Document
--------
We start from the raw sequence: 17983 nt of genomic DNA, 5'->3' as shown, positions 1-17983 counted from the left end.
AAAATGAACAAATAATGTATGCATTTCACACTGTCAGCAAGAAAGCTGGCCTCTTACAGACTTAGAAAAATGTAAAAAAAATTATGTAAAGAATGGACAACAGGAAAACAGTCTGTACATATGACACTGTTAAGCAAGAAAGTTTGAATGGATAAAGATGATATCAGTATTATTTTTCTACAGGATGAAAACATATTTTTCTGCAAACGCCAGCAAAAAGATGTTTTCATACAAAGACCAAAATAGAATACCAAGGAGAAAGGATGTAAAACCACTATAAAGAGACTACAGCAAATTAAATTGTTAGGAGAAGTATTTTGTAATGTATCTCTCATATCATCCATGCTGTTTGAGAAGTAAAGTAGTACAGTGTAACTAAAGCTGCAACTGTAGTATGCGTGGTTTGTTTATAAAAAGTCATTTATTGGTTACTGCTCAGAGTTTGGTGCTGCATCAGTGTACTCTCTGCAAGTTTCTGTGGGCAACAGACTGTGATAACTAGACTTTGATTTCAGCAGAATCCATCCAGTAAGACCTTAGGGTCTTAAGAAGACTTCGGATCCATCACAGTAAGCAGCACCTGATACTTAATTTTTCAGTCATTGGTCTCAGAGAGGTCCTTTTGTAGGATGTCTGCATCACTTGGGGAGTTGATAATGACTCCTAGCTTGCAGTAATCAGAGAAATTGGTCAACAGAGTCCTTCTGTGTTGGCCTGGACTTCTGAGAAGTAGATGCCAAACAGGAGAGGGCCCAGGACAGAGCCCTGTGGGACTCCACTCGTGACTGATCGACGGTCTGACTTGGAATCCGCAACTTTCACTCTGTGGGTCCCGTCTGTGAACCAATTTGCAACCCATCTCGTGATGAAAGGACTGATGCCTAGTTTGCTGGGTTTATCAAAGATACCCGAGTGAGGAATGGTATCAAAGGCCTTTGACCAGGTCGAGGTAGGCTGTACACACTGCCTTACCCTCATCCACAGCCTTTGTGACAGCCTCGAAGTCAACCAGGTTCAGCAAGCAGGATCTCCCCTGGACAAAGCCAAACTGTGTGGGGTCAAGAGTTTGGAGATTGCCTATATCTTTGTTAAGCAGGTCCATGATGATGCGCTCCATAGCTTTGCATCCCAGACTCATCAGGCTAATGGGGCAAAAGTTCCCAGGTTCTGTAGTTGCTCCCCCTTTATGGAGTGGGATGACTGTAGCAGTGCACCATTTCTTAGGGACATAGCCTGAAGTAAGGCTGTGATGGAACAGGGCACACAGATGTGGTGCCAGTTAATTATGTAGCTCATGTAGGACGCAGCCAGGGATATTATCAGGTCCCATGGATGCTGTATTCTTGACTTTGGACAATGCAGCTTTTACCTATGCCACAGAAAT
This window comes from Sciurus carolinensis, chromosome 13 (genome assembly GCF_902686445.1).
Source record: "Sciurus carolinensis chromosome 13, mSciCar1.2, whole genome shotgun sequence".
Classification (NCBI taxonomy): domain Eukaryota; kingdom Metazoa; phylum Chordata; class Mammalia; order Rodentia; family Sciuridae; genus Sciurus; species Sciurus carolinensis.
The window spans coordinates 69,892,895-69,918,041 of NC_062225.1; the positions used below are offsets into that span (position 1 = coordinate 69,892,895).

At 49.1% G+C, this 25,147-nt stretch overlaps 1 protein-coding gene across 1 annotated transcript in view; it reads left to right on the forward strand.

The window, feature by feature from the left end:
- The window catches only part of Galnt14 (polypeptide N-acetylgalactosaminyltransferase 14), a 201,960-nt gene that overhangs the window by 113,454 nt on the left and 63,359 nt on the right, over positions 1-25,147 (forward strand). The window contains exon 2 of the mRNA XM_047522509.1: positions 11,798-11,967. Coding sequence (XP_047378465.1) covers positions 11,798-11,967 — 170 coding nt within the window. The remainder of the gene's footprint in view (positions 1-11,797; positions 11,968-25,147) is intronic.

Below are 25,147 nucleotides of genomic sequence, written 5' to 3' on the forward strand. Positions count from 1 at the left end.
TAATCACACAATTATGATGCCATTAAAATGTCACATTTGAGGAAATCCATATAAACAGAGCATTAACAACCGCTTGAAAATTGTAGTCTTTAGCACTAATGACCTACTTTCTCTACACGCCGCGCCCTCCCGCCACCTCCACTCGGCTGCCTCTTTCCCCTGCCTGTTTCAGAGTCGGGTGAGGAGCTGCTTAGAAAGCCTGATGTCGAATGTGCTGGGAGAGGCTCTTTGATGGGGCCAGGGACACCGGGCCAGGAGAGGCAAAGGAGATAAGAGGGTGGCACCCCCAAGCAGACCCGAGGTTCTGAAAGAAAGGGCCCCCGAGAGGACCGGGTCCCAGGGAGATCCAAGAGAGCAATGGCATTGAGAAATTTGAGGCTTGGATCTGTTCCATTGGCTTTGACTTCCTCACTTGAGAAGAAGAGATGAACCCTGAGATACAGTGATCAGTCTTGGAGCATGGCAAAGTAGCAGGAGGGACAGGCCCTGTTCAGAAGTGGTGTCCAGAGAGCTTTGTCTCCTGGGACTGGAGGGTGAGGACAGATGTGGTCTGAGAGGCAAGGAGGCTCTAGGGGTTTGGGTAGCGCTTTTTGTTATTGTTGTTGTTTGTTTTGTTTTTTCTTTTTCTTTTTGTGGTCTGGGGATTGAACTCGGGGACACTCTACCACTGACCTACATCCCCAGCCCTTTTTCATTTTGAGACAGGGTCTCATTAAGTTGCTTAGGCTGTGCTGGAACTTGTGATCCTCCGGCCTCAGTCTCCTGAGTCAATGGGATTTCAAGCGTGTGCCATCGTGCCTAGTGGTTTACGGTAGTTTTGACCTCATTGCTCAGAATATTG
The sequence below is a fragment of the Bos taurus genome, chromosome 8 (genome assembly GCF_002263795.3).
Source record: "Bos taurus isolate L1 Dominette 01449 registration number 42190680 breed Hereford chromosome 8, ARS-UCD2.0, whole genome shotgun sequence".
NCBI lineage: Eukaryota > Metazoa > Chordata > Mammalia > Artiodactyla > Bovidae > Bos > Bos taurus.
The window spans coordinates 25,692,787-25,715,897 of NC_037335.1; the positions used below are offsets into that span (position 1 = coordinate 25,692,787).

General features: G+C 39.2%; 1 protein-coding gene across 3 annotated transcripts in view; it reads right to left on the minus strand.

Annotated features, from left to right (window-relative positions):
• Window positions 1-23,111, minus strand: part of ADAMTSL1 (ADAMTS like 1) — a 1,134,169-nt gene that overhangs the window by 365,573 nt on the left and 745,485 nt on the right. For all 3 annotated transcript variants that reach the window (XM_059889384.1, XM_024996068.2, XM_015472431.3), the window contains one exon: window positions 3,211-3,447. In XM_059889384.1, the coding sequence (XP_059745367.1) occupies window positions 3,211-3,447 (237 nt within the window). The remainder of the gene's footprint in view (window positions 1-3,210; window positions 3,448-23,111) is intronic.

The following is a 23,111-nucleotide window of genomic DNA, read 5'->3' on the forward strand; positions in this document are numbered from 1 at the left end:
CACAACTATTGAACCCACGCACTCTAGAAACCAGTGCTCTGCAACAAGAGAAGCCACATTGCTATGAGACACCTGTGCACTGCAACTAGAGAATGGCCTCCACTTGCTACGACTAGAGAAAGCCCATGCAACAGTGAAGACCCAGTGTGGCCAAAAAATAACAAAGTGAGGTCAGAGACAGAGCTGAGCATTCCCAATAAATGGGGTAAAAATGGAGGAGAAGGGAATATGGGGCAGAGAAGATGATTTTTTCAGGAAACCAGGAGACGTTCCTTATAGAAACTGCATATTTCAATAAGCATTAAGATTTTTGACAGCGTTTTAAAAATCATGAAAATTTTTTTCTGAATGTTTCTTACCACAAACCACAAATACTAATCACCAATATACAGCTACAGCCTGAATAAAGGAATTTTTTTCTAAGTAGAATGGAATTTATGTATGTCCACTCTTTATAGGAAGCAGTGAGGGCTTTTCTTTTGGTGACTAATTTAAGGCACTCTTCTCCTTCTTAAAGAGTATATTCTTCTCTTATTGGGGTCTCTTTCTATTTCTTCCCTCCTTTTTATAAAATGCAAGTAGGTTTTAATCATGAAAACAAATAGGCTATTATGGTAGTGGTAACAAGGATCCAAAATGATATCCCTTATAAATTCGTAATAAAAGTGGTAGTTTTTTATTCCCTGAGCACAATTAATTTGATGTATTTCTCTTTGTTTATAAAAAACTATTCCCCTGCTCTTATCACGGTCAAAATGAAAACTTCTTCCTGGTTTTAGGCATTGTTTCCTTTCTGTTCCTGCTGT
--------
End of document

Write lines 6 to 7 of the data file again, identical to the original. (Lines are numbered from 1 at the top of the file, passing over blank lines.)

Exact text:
The window spans coordinates 69,892,895-69,918,041 of NC_062225.1; the positions used below are offsets into that span (position 1 = coordinate 69,892,895).

At 49.1% G+C, this 25,147-nt stretch overlaps 1 protein-coding gene across 1 annotated transcript in view; it reads left to right on the forward strand.